Until the early 1970s, patients with lower limbs affected with gangrene traditionally received amputation. When a young surgeon working at New York’s Montefiore Hospital helped develop better techniques for vascular repair, however, up to 90% of affected limbs were eventually saved. This marked the beginning of a pioneering career that established author Frank J. Veith […]
In this essay collection, Bob Yari contends that species changes thought to be engendered by evolution are far too complex to have been brought about simply by natural selection.
Yari begins with a caveat: We can’t know for certain if there’s a god or even what reality is. Thus, he notes, his idea can only […]
The average physics enthusiast may know about the Arecibo antenna, a cutting-edge radio telescope. However, in The Arecibo Antenna, Helias Doundoulakis posits that most people probably are woefully unaware of the antenna’s history and that his own brother George was its main design contributor.
The Arecibo antenna was designed to analyze distant electromagnetic waves. It […]
Walter Sierra closes his four-volume series and resumes his in-depth analysis of rocketry with Beyond the Saga of Rocket Science: The Never-Ending Frontier. In this book, he concludes his historical study while also giving editorial perspective and projections.
Sierra begins where he left off in volume three, covering the former Soviet Union and its space […]
In his slim book Rockpeople: Ancient Man Captured in Stone, Michael G. Hunter posits that there are petrified miniature people in rocks all over the earth.
“In the 1970s and 1980s,” Hunter states, “the Japanese paleontologist Chonosuke Okamura concluded from his observation of rocks that there were miniature people on Earth that became embedded in […]
Although much of what appears in this book “may seem a bit bleak and pessimistic,” ultimately there’s plenty of reason not to despair over the environment. That’s the driving message of Bruce Glass’s brisk primer to how humankind triggered global warming and other ills and how we all can address it.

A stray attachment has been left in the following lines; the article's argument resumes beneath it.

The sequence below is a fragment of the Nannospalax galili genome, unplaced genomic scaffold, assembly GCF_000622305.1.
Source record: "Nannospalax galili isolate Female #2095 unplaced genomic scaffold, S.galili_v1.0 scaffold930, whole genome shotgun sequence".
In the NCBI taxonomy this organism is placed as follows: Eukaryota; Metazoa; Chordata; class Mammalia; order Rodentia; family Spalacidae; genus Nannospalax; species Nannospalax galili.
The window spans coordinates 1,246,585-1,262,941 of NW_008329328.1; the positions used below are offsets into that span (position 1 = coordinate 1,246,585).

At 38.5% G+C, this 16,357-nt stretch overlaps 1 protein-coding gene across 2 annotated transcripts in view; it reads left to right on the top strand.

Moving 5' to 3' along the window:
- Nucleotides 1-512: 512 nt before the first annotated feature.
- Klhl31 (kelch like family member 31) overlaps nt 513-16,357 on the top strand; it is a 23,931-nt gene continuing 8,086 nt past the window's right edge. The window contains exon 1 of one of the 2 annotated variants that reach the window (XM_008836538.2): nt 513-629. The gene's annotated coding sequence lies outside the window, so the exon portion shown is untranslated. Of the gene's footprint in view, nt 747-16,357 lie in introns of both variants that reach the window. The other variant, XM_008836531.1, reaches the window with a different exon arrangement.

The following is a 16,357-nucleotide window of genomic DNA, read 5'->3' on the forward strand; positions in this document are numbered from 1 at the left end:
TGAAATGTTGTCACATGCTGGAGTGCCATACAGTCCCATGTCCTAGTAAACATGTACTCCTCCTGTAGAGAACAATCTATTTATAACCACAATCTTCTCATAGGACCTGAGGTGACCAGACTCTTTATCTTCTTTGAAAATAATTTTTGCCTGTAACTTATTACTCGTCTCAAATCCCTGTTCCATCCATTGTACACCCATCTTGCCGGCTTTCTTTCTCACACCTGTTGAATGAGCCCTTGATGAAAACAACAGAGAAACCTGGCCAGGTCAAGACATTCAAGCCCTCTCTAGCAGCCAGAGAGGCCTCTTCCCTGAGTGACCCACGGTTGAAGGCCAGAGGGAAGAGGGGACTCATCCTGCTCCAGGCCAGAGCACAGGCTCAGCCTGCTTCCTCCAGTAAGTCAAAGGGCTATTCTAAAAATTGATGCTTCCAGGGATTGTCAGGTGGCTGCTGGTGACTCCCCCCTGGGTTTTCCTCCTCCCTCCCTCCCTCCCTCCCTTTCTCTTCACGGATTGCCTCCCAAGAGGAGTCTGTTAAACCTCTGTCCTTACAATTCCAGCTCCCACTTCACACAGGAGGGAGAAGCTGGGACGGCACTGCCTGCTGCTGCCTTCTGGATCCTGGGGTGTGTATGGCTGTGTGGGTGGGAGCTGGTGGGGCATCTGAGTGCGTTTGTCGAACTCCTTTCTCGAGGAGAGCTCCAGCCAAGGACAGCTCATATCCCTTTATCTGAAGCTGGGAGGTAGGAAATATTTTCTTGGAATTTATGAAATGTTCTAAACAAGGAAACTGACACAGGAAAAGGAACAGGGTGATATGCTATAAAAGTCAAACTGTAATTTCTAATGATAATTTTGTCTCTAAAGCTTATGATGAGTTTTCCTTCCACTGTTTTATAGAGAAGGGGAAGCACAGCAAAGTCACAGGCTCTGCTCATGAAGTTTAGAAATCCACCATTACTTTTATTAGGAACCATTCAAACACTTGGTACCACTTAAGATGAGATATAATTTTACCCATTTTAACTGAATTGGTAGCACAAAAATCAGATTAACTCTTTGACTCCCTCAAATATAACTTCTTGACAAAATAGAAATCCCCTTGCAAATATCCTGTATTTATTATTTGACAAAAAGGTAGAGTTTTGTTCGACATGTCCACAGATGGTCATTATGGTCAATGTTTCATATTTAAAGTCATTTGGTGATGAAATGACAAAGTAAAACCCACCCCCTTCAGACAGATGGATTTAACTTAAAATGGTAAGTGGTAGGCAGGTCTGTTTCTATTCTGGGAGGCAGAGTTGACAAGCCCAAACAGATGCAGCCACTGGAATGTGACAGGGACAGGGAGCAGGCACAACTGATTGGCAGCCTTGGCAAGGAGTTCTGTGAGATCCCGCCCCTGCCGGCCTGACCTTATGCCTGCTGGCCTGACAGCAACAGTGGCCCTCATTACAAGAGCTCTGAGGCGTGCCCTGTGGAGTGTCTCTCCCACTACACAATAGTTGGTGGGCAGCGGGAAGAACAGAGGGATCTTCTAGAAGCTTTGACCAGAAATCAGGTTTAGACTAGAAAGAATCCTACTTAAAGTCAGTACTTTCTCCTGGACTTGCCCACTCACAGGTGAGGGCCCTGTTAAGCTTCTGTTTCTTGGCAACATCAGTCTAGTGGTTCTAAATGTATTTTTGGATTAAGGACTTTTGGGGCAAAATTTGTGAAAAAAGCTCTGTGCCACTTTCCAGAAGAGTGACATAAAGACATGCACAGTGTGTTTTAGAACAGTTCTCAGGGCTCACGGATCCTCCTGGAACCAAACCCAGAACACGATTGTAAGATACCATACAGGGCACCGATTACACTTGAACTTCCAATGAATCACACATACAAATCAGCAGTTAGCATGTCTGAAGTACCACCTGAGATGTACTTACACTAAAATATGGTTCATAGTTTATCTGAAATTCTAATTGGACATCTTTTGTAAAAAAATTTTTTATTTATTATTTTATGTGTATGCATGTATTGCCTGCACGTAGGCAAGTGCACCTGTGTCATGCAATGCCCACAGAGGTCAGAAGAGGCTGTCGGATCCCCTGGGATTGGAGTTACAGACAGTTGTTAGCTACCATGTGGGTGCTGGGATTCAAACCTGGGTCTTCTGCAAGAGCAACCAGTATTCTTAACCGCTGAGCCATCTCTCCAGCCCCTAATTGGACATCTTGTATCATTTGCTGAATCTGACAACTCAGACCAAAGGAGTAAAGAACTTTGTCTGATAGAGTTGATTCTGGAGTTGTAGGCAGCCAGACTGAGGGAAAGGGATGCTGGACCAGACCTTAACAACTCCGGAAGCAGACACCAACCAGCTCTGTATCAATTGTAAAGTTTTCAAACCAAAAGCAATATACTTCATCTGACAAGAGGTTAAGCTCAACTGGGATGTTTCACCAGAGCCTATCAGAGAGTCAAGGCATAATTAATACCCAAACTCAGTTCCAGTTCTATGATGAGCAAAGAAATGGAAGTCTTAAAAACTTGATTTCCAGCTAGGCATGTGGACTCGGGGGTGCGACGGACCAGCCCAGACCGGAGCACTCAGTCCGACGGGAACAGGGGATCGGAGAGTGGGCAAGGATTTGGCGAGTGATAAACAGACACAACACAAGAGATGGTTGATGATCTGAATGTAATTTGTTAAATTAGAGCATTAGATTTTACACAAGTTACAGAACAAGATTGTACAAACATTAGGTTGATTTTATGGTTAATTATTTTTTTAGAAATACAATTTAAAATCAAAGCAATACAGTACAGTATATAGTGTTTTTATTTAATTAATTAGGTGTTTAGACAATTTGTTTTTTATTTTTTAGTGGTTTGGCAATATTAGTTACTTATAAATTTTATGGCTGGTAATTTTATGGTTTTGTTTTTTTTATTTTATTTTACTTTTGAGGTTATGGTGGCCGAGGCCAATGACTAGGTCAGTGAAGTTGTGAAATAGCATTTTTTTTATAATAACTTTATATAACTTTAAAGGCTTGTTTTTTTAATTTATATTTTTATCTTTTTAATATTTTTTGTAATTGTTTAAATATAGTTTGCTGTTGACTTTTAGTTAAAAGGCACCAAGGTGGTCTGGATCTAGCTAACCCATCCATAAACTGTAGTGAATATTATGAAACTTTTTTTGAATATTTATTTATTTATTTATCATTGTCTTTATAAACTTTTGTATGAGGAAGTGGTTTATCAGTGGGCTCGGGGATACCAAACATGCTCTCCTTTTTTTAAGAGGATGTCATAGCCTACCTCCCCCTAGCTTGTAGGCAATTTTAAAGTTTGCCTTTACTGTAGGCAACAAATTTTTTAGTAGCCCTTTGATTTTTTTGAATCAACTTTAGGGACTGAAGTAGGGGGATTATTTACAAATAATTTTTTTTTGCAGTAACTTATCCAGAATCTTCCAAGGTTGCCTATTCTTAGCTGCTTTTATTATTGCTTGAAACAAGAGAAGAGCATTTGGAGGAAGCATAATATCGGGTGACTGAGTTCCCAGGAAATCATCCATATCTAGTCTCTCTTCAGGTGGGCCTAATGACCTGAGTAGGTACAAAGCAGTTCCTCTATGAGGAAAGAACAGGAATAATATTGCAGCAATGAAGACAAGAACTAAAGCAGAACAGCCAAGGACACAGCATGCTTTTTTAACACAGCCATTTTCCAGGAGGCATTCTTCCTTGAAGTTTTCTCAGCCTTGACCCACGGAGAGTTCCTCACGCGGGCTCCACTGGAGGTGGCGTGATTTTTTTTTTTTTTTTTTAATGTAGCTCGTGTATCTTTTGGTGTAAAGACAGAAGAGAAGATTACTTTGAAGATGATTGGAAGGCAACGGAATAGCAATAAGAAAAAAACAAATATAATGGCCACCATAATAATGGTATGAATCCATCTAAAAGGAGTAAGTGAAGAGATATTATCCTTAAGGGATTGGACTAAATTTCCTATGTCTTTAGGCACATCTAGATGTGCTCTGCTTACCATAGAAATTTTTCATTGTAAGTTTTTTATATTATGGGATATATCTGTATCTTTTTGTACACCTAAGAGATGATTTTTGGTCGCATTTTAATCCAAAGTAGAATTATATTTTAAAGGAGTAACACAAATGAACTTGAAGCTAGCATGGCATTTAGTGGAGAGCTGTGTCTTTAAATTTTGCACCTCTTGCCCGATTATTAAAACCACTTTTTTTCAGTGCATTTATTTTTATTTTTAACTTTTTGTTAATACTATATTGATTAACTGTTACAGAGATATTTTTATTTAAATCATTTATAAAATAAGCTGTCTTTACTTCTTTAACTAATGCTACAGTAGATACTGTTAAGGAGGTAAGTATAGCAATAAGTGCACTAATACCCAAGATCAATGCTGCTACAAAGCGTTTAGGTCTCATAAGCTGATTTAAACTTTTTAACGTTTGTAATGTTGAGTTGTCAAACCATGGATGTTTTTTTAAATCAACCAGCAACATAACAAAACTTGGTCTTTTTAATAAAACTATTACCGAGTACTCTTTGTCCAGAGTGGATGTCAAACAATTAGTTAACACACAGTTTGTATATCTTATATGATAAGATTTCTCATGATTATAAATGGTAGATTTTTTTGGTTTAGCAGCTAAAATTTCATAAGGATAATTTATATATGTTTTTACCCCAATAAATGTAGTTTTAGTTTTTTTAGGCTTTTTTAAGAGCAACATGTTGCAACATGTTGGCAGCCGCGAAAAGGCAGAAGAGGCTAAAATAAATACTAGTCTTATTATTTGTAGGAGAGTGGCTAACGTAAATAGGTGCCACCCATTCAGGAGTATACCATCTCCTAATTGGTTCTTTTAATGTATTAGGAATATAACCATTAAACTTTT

Science mavens are unlikely […]
In this alternative medicine book, Dr. Mark Sircus, a Brazilian acupuncturist and honorary doctor of oriental and pastoral medicine, discusses hydrogen therapy and how it can treat disease and enhance health.
Sircus posits that hydrogen gas’s anti-inflammatory effects may provide antioxidant intervention for a range of conditions, including COVID-19 infection, cardiovascular disease, psychiatric disorders, neurodegenerative […]
One of the most controversial topics the world over is climate, from its current status, to the debate over whether or not the earth is dashing toward catastrophic destruction, to whether humanity can do anything to affect it at all. In Ocean Acidity Climate Shock, author Chondrally squarely falls into the camp that believes we […]
In his French Surgery of the Eighteenth Century, Serge J. Dos offers an extraordinary compression of facts, anecdotes, biographical portraits, procedural descriptions and lists of inventions, aiming to show how 18th century Paris “had become the greatest center for surgery,” and how the creation of the Royal Academy of Surgery “outshone all other achievements.” In […]
Pedagogy is the study of the methodology of teaching—the actual theory and practice of education itself. In Social Consciousness Pedagogy, Charles Pidgeon posits a new pedagogy to teach individuals better awareness that they are part of the global community.
Pidgeon’s main thesis is that this awareness should be disconnected from religion or other external influence […]